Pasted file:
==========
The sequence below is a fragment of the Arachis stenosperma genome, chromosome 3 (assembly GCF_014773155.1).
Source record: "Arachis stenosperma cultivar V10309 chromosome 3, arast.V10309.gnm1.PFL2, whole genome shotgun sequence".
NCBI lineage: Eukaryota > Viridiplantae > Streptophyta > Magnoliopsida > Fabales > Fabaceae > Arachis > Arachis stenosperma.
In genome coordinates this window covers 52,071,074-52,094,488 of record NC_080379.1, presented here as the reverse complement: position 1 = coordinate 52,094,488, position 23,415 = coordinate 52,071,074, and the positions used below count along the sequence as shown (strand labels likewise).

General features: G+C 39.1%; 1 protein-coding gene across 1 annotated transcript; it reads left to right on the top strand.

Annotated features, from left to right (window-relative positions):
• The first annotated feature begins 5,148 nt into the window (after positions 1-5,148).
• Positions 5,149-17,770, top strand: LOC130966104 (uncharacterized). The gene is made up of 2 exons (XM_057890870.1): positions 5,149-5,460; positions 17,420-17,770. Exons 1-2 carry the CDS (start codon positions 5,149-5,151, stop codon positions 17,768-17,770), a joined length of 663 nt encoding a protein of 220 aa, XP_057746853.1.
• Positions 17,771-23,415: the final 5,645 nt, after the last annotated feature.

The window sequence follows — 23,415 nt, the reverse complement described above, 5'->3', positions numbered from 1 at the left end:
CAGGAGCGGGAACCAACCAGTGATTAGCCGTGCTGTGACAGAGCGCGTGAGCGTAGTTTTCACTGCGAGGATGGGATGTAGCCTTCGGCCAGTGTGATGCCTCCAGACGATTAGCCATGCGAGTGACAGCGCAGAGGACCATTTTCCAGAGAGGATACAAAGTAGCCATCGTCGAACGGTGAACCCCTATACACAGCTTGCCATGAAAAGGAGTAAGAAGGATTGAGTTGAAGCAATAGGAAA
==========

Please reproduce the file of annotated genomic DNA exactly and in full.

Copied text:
The sequence below is a fragment of the Arachis stenosperma genome, chromosome 3 (assembly GCF_014773155.1).
Source record: "Arachis stenosperma cultivar V10309 chromosome 3, arast.V10309.gnm1.PFL2, whole genome shotgun sequence".
NCBI lineage: Eukaryota > Viridiplantae > Streptophyta > Magnoliopsida > Fabales > Fabaceae > Arachis > Arachis stenosperma.
In genome coordinates this window covers 52,071,074-52,094,488 of record NC_080379.1, presented here as the reverse complement: position 1 = coordinate 52,094,488, position 23,415 = coordinate 52,071,074, and the positions used below count along the sequence as shown (strand labels likewise).

General features: G+C 39.1%; 1 protein-coding gene across 1 annotated transcript; it reads left to right on the top strand.

Annotated features, from left to right (window-relative positions):
• The first annotated feature begins 5,148 nt into the window (after positions 1-5,148).
• Positions 5,149-17,770, top strand: LOC130966104 (uncharacterized). The gene is made up of 2 exons (XM_057890870.1): positions 5,149-5,460; positions 17,420-17,770. Exons 1-2 carry the CDS (start codon positions 5,149-5,151, stop codon positions 17,768-17,770), a joined length of 663 nt encoding a protein of 220 aa, XP_057746853.1.
• Positions 17,771-23,415: the final 5,645 nt, after the last annotated feature.

The window sequence follows — 23,415 nt, the reverse complement described above, 5'->3', positions numbered from 1 at the left end:
CAGGAGCGGGAACCAACCAGTGATTAGCCGTGCTGTGACAGAGCGCGTGAGCGTAGTTTTCACTGCGAGGATGGGATGTAGCCTTCGGCCAGTGTGATGCCTCCAGACGATTAGCCATGCGAGTGACAGCGCAGAGGACCATTTTCCAGAGAGGATACAAAGTAGCCATCGTCGAACGGTGAACCCCTATACACAGCTTGCCATGAAAAGGAGTAAGAAGGATTGAGTTGAAGCAATAGGAAA